Licensed professionals are in a position that requires them to conduct themselves professionally.
Licensed professionals are in a unique position that requires them to conduct themselves in a way that follows the standard for their profession. A deviation from that standard is called a breach of duty, and when that breach causes an injury—physical or financial depending on the case, you may have a malpractice claim.
Also known as a professional negligence action, a claim for professional malpractice requires 4 elements according to Georgia Courts: “(1) A legal duty to conform to a standard of conduct raised by the law for the protection of others against unreasonable risks of harm; (2) a breach of this standard; (3) a legally attributable causal connection between the conduct and the resulting injury; and, (4) some loss or damage flowing to the plaintiff’s legally protected interest as a result of the alleged breach of the legal duty.” Whitehead v. Cuffie, 185 Ga. App. 351 (1987).
What can professional malpractice look like?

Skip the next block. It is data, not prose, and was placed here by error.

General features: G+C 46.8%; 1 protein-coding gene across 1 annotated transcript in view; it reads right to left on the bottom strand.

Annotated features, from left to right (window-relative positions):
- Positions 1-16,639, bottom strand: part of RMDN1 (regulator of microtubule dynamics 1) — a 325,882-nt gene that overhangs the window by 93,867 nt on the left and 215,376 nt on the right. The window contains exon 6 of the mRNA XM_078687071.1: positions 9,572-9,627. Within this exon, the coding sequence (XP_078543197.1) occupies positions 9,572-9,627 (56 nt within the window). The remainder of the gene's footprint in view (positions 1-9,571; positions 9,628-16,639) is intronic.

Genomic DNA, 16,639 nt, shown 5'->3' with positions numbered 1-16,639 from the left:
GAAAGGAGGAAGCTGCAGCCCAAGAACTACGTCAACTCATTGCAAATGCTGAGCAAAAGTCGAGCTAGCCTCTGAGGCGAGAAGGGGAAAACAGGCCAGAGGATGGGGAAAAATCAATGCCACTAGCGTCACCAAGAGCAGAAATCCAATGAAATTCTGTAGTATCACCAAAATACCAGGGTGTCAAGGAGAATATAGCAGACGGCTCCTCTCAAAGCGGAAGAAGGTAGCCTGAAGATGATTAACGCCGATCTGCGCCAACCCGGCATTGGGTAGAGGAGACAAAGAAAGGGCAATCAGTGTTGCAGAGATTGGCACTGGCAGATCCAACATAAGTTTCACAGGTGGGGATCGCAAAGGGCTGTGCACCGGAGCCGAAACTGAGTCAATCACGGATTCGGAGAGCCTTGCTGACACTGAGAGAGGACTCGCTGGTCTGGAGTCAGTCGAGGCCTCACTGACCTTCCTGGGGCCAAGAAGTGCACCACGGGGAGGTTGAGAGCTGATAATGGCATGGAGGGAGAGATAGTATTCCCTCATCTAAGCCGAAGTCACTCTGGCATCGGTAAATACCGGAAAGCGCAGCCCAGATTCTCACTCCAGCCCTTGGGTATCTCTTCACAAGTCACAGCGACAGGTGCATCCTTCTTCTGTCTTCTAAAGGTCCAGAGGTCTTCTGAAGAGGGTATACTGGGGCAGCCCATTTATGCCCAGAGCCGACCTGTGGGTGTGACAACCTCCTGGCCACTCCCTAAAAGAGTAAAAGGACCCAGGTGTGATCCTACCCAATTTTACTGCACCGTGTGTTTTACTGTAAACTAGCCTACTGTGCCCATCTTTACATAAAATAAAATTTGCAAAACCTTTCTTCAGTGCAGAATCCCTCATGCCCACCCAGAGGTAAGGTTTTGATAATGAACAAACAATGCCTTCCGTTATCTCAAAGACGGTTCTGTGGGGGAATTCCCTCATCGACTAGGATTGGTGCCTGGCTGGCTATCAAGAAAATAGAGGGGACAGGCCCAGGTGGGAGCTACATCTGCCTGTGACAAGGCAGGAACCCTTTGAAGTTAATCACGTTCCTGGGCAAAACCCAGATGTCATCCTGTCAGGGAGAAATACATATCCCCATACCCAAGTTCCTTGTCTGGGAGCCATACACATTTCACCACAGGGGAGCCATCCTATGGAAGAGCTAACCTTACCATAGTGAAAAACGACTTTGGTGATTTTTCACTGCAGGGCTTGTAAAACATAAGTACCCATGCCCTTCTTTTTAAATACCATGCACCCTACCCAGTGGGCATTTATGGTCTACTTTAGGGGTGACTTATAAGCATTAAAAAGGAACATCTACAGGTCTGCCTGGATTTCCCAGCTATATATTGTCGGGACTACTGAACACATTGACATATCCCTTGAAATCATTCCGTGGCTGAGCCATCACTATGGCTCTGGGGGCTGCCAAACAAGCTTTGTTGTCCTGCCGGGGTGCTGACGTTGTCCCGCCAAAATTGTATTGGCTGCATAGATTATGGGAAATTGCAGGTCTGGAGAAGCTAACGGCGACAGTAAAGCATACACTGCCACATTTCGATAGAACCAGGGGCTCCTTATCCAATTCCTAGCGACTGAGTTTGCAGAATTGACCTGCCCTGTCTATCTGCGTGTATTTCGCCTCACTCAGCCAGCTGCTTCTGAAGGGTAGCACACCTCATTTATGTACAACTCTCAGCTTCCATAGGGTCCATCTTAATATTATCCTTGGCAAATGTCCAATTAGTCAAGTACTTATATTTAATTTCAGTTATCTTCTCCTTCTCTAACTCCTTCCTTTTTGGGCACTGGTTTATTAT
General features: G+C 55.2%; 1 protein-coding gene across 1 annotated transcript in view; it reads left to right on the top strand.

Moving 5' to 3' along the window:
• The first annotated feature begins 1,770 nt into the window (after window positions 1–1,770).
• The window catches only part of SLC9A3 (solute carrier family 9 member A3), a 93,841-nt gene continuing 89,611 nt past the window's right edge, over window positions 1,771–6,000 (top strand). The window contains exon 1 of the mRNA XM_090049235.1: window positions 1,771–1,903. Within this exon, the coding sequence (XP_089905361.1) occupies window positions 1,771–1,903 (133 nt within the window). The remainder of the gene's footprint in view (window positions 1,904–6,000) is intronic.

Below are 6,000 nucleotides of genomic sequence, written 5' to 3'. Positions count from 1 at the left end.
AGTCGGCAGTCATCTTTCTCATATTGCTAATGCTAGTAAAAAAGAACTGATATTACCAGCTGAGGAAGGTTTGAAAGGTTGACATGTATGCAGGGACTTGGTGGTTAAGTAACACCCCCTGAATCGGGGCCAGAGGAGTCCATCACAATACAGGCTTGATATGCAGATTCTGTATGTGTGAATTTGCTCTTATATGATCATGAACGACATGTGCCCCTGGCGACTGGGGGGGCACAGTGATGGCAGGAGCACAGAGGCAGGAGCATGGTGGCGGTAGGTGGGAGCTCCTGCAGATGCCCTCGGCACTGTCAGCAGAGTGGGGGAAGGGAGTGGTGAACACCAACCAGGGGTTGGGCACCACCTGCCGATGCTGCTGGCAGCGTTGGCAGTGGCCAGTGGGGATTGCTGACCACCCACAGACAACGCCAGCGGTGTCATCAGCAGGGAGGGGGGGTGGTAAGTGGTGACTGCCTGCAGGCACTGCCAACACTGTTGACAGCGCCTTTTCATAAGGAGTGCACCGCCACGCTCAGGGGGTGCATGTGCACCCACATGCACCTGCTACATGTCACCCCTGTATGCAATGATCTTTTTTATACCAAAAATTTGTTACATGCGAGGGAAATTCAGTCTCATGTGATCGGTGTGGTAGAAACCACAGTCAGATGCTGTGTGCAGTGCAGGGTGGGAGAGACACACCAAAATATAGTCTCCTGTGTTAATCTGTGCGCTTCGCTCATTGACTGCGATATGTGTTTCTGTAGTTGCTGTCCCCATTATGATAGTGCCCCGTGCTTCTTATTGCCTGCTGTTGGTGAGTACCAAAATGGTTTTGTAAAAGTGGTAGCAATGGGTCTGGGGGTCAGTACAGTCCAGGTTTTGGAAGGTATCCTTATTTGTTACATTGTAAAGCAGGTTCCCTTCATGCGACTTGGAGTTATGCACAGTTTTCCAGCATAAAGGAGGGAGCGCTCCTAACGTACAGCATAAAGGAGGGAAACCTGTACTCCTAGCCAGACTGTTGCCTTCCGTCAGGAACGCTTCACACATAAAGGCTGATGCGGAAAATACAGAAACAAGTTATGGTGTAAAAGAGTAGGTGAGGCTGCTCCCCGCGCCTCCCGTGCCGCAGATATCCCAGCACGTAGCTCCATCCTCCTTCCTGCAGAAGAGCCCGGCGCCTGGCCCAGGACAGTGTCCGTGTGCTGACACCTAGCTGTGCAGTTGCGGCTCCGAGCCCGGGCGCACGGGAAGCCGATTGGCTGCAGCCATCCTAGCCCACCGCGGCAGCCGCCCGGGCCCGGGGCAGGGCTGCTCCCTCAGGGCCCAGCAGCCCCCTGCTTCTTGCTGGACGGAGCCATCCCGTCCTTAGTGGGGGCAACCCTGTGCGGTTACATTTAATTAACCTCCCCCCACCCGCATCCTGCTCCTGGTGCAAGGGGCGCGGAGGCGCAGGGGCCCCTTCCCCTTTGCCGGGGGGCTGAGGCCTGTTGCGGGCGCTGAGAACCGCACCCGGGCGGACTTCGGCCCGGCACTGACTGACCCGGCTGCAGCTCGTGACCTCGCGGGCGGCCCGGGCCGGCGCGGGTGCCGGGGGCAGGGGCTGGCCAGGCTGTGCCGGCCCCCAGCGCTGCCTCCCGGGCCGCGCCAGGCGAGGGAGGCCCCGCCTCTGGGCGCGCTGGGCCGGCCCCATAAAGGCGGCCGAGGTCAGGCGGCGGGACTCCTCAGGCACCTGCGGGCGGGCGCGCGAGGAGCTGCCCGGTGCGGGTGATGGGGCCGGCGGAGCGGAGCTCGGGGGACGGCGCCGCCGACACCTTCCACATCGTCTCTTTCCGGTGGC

- Medical Malpractice – occurs when a medical facility or medical professional breaches the standard of care and causes death or injury to a patient in their care
- Accounting Malpractice – occurs when a certified accounting professional breaches their fiduciary duty to you in managing your money
- Legal Malpractice – occurs when a licensed attorney you have retained as counsel breaches their duty in representing you as codified in the ethics code for their practice’s jurisdiction
In Georgia Courts, Medical Malpractice has three essential elements you must prove: (1) the duty inherent in the doctor-patient relationship; (2) the breach of that duty by failing to exercise the requisite degree of skill and care; and (3) that this failure is the proximate cause of the injury sustained. Clay v. Rippy, 299 Ga. App. 224 (2009)
Georgia Courts require three elements for legal malpractice as well: (1) employment of the defendant attorney by the plaintiff, (2) failure of the defendant attorney to exercise ordinary care, skill, and diligence, and (3) that such negligence was the proximate cause of damage to the plaintiff. Jim Tidwell Ford, Inc. v. Bashuk, 335 Ga. App. 668 (2016).